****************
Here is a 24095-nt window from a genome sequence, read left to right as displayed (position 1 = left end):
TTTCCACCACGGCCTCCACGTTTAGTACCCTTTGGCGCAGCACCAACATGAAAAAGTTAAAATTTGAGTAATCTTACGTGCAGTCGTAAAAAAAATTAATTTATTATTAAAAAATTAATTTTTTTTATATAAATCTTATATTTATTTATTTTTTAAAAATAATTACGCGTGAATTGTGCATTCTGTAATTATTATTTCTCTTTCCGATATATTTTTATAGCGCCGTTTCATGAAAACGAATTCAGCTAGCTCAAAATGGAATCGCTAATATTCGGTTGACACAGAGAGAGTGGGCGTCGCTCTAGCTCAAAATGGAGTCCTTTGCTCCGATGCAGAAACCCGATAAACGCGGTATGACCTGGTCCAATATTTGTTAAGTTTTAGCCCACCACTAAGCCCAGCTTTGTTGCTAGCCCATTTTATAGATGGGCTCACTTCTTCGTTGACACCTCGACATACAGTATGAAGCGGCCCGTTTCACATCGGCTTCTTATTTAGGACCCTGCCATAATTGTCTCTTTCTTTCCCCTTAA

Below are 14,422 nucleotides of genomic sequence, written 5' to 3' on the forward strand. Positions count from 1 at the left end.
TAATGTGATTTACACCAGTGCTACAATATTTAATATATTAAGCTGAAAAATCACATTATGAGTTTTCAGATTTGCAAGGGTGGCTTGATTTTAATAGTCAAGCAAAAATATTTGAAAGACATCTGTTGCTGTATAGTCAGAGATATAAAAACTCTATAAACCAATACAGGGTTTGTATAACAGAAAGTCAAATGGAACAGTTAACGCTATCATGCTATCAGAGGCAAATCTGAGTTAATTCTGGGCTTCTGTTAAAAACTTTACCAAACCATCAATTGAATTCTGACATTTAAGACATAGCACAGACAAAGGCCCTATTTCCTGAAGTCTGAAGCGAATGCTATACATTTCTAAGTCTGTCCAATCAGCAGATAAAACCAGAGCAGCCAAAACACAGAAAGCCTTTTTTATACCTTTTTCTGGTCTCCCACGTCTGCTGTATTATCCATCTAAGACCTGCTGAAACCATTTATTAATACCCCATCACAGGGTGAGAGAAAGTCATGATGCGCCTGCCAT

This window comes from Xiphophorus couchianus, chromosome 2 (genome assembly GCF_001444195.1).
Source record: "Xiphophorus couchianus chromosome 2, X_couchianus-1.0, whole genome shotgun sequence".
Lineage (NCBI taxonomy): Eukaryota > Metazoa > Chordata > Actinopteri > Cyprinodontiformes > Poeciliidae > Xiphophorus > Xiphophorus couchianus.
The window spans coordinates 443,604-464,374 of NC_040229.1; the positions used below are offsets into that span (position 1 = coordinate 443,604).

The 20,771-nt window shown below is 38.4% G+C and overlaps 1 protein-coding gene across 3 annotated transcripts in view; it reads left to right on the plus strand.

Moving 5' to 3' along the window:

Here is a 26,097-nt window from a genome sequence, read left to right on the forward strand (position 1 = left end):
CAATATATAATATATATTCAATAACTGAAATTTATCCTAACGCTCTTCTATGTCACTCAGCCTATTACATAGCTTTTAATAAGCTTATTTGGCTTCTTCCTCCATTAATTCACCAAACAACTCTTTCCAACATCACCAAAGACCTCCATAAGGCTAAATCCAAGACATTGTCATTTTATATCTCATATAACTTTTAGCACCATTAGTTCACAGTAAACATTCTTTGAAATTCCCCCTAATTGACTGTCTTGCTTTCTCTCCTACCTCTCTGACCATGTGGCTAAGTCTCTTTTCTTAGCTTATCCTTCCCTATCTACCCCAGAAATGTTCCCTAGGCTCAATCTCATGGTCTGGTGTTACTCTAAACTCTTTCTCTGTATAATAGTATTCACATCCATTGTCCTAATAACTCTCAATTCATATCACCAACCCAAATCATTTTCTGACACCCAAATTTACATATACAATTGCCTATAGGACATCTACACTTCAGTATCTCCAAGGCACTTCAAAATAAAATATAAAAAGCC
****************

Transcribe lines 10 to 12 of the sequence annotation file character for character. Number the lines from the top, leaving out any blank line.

Moving 5' to 3' along the window:

Here is a 26,097-nt window from a genome sequence, read left to right on the forward strand (position 1 = left end):
CAATATATAATATATATTCAATAACTGAAATTTATCCTAACGCTCTTCTATGTCACTCAGCCTATTACATAGCTTTTAATAAGCTTATTTGGCTTCTTCCTCCATTAATTCACCAAACAACTCTTTCCAACATCACCAAAGACCTCCATAAGGCTAAATCCAAGACATTGTCATTTTATATCTCATATAACTTTTAGCACCATTAGTTCACAGTAAACATTCTTTGAAATTCCCCCTAATTGACTGTCTTGCTTTCTCTCCTACCTCTCTGACCATGTGGCTAAGTCTCTTTTCTTAGCTTATCCTTCCCTATCTACCCCAGAAATGTTCCCTAGGCTCAATCTCATGGTCTGGTGTTACTCTAAACTCTTTCTCTGTATAATAGTATTCACATCCATTGTCCTAATAACTCTCAATTCATATCACCAACCCAAATCATTTTCTGACACCCAAATTTACATATACAATTGCCTATAGGACATCTACACTTCAGTATCTCCAAGGCACTTCAAAATAAAATATAAAAAGCC